Shark Fishing in U.S. Territorial Waters


Preparing the longline. Photo © Florida Museum of Natural History

Shark fishing in the United States occurs in the Atlantic, Pacific and Gulf of Mexico both recreationally and commercially. Commercial shark fishers use methods that allow them to catch large quantities of sharks to be sold at market. Recreational shark fishers mainly catch shark for the thrill of the catch, trophies and/or personal consumption. Since the motivations of the commercial and recreational shark fisher differ so do their methods of fishing and the regulations they have to follow.

There are three main fishing techniques that commercial shark fishers' employ in order to catch sharks, longlining, drift gillnetting and strikenetting. Longlining is most popular along the Atlantic coast and Gulf of Mexico and consists of a mainline to which the fishermen attach hooks. The mainline is attached to a hydraulic spool and is set out at the stern of the boat. A float is attached at the beginning of the line so that the end of the line can be found later. The longline is anchored to the ocean floor by attaching weights to the line after the first float. This is known as a bottom longline set. Longline sets without anchoring weights are known as surface or float sets since the mainline stays near the top of the water column. This allows the line to stay free floating near the surface, targeting pelagic and surface schooling sharks.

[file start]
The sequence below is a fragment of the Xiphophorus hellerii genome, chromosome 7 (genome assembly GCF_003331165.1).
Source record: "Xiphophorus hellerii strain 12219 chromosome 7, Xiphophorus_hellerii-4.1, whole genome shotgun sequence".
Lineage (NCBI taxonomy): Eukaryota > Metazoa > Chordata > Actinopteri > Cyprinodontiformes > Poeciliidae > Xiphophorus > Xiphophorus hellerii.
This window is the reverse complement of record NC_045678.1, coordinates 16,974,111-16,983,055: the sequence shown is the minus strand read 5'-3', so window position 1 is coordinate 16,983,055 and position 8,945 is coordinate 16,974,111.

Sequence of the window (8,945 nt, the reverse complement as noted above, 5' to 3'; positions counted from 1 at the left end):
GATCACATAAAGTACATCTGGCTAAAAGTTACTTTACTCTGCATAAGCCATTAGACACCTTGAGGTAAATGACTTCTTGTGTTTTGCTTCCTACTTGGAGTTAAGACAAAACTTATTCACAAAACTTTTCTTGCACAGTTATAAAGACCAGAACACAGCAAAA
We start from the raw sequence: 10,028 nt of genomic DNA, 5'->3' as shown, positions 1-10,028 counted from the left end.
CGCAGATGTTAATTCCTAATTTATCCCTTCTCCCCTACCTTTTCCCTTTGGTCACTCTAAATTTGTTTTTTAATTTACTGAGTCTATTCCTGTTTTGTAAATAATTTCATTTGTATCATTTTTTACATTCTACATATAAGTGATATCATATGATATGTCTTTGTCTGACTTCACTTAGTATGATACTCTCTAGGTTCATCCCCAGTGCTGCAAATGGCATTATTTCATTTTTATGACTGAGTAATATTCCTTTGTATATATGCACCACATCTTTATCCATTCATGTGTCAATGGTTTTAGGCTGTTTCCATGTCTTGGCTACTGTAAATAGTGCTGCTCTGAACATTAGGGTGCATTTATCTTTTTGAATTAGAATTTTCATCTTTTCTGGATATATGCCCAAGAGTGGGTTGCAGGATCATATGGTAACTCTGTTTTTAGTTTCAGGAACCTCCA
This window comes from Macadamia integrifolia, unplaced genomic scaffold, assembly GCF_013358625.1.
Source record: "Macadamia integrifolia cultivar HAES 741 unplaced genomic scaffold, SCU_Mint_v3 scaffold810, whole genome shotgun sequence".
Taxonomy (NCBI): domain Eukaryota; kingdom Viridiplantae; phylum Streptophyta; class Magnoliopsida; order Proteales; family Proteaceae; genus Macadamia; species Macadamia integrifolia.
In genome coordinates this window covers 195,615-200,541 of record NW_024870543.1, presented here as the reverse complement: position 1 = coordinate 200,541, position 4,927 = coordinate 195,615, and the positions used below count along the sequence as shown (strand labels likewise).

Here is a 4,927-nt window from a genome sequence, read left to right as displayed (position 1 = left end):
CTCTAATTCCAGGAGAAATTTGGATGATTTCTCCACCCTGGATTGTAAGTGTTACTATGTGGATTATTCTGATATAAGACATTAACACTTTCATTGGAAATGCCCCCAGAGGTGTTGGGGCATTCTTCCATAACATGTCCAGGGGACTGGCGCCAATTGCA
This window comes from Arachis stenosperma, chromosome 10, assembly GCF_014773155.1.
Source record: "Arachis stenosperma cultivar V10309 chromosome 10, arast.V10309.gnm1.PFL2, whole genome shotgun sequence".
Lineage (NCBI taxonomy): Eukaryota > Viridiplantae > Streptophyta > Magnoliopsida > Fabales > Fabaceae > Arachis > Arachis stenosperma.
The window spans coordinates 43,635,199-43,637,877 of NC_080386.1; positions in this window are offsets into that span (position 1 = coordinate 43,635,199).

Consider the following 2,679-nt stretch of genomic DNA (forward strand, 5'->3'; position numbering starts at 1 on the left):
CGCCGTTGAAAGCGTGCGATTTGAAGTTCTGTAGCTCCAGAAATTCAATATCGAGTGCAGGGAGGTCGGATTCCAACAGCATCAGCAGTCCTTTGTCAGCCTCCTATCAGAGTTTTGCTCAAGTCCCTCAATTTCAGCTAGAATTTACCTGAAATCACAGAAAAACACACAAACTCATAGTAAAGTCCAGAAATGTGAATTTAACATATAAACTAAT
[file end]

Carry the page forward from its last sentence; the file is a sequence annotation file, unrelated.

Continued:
Setting the line. Photo © Florida Museum of Natural History

As the mainline goes into the water, baited ganglions are attached. Ganglions consist of a hook, monofiliment line and a clip. Most longline sets are seven to ten miles long and consist of 600 to 800 hooks. Once the appropriate number of ganglions are attached, a weight (if needed) and a float are attached and the mainline is cut free from the hydraulic spool. The line is then allowed to soak for a period of time, usually overnight when sharks are most actively feeding.